This week, we’re featuring a series of blog articles that all relate to forgiveness. We hope this theme resonates with you as we start a new year. Today’s article was originally published on May 6, 2014.
“Mommmm! Tommy cut all my doll’s hair off!”
“Tommy! That’s not nice! Say you’re sorry.”
(Giggling and mischievous) “Sorry.”
“Mom, he’s NOT sorry.”
“Tommy, say you’re sorry again — and mean it.”
(With eyes rolled and arms crossed) “Sorry, Alice.”
“Alice, now you accept his apology.”
(With gritted teeth and evil eye) “I accept, I guess.”
“Now you two play nice. I don’t want to hear any more fighting.”
Does this scenario sound familiar?
Recently, I read a blog article, and the author, an elementary school teacher, asserts that most people don’t actually teach their kids how to ask for forgiveness properly. Instead, they make kids go through the motions of insincere “I’m sorrys” and grudging “I accepts.” It piqued my interest because I personally have never been “taught” how to apologize.
The teacher who wrote the blog article introduced a four-step system in her classroom, and the results were successful. It worked on fifth graders, but I think it works equally well on adults, too.
1. I’m sorry for __________________.
2. What I did was wrong because _____________________.
3. In the future, I will ______________________.
4. Will you forgive me?
Tell the other person specifically what you’re sorry for. This shows that you understand exactly what you did to offend them.
No: I’m sorry for what I did.
Yes: I’m sorry for cutting all your doll’s hair off.
No: I’m sorry you felt bad about what I said.
Yes: I’m sorry that I said you are disorganized and scatterbrained.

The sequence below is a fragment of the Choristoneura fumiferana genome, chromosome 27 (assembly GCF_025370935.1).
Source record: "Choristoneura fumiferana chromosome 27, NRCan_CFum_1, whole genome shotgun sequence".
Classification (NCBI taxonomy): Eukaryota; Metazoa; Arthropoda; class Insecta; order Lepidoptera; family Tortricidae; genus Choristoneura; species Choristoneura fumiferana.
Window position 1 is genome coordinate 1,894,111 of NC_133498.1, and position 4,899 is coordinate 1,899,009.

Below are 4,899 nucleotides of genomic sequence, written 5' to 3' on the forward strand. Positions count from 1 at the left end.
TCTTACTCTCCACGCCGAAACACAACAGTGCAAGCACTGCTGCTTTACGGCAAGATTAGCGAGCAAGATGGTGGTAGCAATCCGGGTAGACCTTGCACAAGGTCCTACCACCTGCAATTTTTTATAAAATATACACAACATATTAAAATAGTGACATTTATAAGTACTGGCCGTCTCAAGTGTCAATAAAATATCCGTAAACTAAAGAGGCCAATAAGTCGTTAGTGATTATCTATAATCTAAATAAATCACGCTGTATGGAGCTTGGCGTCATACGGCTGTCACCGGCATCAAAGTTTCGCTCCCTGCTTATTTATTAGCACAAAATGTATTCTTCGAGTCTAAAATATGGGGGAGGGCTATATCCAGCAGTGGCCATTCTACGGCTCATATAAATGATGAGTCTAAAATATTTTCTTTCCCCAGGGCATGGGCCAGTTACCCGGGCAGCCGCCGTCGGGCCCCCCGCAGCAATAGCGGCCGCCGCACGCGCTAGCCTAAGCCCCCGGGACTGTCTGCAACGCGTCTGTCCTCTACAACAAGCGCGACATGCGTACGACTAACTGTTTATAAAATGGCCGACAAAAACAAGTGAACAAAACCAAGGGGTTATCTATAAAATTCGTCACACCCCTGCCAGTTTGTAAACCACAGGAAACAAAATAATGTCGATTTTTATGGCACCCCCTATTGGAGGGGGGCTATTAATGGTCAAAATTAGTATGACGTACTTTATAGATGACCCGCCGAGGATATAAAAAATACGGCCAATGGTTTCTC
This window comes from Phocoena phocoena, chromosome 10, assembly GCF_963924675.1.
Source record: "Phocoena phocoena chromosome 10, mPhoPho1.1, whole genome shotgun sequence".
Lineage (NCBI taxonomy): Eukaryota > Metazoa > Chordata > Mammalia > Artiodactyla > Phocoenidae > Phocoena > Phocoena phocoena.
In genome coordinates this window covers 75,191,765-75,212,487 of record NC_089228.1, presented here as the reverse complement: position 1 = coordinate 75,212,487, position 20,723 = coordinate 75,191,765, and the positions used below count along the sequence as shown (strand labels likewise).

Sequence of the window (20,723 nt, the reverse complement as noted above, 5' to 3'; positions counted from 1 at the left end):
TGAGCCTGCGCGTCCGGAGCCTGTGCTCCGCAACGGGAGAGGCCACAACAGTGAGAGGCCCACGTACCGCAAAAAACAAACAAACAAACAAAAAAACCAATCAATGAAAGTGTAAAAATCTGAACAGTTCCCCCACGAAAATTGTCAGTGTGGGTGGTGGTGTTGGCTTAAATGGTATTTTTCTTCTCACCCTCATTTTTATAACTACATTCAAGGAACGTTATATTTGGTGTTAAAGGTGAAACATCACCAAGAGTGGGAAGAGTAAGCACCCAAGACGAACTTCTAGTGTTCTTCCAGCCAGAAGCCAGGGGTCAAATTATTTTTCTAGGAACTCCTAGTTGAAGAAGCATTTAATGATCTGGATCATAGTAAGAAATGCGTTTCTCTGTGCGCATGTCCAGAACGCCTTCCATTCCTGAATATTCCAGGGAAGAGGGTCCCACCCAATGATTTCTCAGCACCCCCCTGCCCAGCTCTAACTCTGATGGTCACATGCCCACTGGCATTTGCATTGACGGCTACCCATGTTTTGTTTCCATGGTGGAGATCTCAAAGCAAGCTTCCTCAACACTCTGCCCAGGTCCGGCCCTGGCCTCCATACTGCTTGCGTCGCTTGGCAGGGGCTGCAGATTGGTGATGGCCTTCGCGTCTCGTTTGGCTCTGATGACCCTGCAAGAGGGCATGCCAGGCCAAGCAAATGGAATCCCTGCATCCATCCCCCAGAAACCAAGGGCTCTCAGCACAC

Briefly explain why your actions were wrong. The other person needs to hear you say it. Don’t give the obvious explanation. Instead, show that you understand why your actions went against the principles that govern Christian conduct.
No: It was wrong because now your doll is bald.
Yes: It was wrong because I took something that does not belong to me and ruined it.
No: It was wrong because it hurt your feelings.
Yes: It was wrong because I used hurtful words and an aggressive tone of voice. It wasn’t a loving or constructive thing to say. I wasn’t helping you or appreciating your efforts. I was just tearing you down.
Tell the person how you plan to change your behavior in the future. This shows that you are committed to improving the relationship and that you want to move forward on good terms.
No: Next time, I won’t do that.
Yes: Next time, I won’t touch your things without asking first.
No: In the future, I won’t say anything.
Yes: In the future, I’ll speak more kindly and keep hurtful words to myself.
Don’t skip this step! You may feel silly saying this, or it may make you feel uncomfortably vulnerable. (What if the person says no?!) Make it crystal clear: you need that person’s forgiveness because it’s important to you. Plus, if the person grants forgiveness, it’s like a seal or a stamp that restores you into one another’s good graces.
Notice what’s not part of the four-step plan? Self-justification. Don’t clutter your apology by trying to explain why you’re right or why you did what you did. Doing so may escalate into another fight.
I don’t know about you, but the next time I have to say “I’m sorry,” I’m going to think more about what I say and I just might use the four steps.
This article has undergone ministry review and approval.